How Steve Jobs Leaked That He Doesn't Have Cancer

| About: Apple Inc. (AAPL)

Look for Apple's (NASDAQ:AAPL) stock to jump a few bucks Monday on the news leaked to the New York Times by Steve Jobs himself that his rare form of pancreatic cancer hasn't returned as rumored. But he confirmed to the Times' Joe Nocera that he has had surgery for some kind of stomach problems and and some post operation complications that people noticed when he appeared in public last month. The story is here.

After recounting the rumors about Jobs' health, the speculation that Apple's stock (AAPL) would drop as much as 25% if he were to leave unexpectedly and a little history of how other CEOs have disclosed and not told shareholders about their serious illnesses, Nocera drops the bomb in these concluding graphs:

On Thursday afternoon, several hours after I’d gotten my final “Steve’s health is a private matter” — and much to my amazement — Mr. Jobs called me. “This is Steve Jobs,” he began. “You think I’m an arrogant [expletive] who thinks he’s above the law, and I think you’re a slime bucket who gets most of his facts wrong.” After that rather arresting opening, he went on to say that he would give me some details about his recent health problems, but only if I would agree to keep them off the record. I tried to argue him out of it, but he said he wouldn’t talk if I insisted on an on-the-record conversation. So I agreed. Because the conversation was off the record, I cannot disclose what Mr. Jobs told me. Suffice it to say that I didn’t hear anything that contradicted the reporting that John Markoff and I did this week. While his health problems amounted to a good deal more than “a common bug,” they weren’t life-threatening and he doesn’t have a recurrence of cancer. After he hung up the phone, it occurred to me that I had just been handed, by Mr. Jobs himself, the very information he was refusing to share with the shareholders who have entrusted him with their money. You would think he’d want them to know before me. But apparently not.

Nocera does a good job of covering the ethics of Jobs' secretiveness about his health. He doesn't discuss the ethics of allowing Jobs to go off the record with him, and he doesn't directly discuss the deal they made that allowed him to break his big scoop. Having been in such situations, but not anywhere near as important as this one, I can speculate about how the conversation probably went. Jobs said he wanted to talk off the record. No reporter wants to go off the record, but many do, as Nocera did in this case. Off the record means none of the information disclosed can be reported. The reporter is supposed to use the information to help him dig into the story and to keep his facts straight. Not for attribution means a reporter can use the information disclosed without attributing it to the person who is being interviewed.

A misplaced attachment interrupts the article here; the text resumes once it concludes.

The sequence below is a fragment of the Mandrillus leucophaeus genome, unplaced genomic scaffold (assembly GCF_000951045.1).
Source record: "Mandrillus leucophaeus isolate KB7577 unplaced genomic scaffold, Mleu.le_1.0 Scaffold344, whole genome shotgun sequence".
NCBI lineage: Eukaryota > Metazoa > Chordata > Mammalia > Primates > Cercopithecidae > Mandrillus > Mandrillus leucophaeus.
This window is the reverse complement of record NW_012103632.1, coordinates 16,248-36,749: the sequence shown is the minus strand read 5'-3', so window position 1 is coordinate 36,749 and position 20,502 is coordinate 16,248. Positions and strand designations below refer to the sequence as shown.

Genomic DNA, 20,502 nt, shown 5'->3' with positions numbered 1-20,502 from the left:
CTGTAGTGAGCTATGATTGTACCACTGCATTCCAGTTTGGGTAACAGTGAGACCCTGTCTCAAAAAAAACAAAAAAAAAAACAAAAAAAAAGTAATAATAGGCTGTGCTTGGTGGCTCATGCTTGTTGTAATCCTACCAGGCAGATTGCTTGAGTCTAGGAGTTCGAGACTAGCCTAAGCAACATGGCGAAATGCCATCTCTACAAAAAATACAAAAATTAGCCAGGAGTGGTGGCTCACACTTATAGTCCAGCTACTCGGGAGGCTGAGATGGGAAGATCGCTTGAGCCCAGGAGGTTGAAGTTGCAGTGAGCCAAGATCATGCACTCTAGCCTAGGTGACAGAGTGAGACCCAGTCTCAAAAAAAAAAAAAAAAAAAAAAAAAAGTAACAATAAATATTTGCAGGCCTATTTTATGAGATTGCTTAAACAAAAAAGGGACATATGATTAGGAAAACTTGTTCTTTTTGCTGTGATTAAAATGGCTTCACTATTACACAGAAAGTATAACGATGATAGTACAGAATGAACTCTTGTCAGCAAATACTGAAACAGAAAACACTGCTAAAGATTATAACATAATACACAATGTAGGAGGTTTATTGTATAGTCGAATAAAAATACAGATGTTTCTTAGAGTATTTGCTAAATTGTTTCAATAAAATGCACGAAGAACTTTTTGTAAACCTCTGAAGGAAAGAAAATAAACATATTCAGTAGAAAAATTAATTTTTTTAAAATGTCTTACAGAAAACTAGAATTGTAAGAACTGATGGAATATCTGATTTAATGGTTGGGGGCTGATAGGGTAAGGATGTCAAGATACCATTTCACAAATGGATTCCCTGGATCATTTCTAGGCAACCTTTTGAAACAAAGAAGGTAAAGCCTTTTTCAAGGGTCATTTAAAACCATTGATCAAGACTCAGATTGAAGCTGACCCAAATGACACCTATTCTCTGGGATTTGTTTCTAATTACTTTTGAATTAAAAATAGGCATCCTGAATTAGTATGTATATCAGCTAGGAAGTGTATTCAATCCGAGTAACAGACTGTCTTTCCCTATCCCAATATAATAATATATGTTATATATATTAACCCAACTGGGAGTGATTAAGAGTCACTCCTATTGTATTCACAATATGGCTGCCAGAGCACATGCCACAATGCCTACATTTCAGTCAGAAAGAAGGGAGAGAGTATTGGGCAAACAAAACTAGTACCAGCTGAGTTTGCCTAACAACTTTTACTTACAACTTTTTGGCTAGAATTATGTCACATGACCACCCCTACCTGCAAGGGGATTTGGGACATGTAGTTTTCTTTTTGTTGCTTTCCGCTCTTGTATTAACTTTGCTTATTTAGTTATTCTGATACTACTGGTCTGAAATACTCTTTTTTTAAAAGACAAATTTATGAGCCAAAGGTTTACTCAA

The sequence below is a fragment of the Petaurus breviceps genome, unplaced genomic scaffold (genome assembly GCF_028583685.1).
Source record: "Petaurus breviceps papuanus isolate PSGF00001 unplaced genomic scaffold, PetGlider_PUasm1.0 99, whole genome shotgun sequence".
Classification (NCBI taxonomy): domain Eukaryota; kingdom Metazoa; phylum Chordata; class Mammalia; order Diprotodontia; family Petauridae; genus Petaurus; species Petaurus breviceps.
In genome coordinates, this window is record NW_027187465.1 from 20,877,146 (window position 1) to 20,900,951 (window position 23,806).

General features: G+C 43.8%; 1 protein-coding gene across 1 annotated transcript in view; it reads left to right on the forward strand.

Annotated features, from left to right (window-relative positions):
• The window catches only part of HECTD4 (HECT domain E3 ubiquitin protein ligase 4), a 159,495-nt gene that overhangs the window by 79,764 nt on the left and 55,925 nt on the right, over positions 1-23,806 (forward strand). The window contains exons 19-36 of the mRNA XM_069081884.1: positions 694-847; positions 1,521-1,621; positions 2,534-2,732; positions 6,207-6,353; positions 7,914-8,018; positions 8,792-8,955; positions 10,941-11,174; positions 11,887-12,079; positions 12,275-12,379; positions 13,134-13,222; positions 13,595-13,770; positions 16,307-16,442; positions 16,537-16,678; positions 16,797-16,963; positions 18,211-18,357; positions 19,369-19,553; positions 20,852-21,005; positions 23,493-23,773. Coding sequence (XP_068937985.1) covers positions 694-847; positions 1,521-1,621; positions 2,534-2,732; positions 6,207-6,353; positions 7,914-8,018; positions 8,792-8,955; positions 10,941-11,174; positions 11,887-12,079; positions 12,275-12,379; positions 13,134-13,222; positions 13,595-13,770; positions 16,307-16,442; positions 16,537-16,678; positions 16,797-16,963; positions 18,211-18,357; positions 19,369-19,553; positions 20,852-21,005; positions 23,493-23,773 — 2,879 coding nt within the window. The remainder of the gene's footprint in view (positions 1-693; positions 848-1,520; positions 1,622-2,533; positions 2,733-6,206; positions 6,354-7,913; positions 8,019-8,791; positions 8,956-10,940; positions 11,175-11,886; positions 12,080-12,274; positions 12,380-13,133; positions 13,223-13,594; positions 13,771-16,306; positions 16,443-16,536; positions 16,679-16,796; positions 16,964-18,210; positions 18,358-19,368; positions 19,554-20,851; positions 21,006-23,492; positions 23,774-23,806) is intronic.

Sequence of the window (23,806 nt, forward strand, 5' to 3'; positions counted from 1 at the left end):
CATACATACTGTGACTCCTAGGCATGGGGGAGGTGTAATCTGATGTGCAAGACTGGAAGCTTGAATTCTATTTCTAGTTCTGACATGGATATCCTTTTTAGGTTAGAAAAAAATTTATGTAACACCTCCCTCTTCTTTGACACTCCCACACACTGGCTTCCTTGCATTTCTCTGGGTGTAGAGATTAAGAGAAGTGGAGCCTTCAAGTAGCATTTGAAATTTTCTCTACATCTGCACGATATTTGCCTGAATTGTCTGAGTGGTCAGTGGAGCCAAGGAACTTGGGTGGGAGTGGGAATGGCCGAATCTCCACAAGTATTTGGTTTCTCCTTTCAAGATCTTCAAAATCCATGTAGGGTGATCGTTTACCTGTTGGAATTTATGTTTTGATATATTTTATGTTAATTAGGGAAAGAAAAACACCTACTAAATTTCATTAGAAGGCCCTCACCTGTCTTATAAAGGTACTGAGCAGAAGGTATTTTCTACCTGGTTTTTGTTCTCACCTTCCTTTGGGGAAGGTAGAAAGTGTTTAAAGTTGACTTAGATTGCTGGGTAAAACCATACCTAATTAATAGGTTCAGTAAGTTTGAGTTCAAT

Nocera's interview with Jobs was both off the record and not for attribution. They obviously agreed on what would be off the record, and what would be disclosed but not directly attributed to Jobs. During the interview, Jobs obviously shot down the rumors that his pancreatic cancer has returned, and he confirmed that he's had surgery and suffered from some complications. That he doesn't have cancer was the big and important news that Jobs wanted Nocera to publish on Sunday while the markets were closed and without attributing it to him. Done deal. That Jobs has had surgery and complications was rumored. Nocera already had that information. His conversation with Jobs confirmed those rumors and he reported them. Nocera probably wouldn't have reported the rumors the way he does in this story if Jobs hadn't given him the confidence to do so. So this is first, a big news story about Jobs' health. It's a market mover. Second, this is an ethics story. It shows how business ethics converges with journalistic ethics. And third, this is a public relations story.

Jobs is one of the most PR savvy CEOs around. He knows the PR game and how to manipulate the media, analysts, shareholders, customers, employees and the Securities and Exchange Commission. Jobs obviously concluded that the line that his health is "a private matter" could no longer stand. The pressure from investors, his advisors and his board to be more forthcoming was just too great. But, as always, Jobs had to do it his way. He didn't reinvent the wheel with his approach, but he certainly has made sure the world knows that he is Apple and that he's cancer free at the moment, if not without health problems.

Disclosure: I don't own AAPL.

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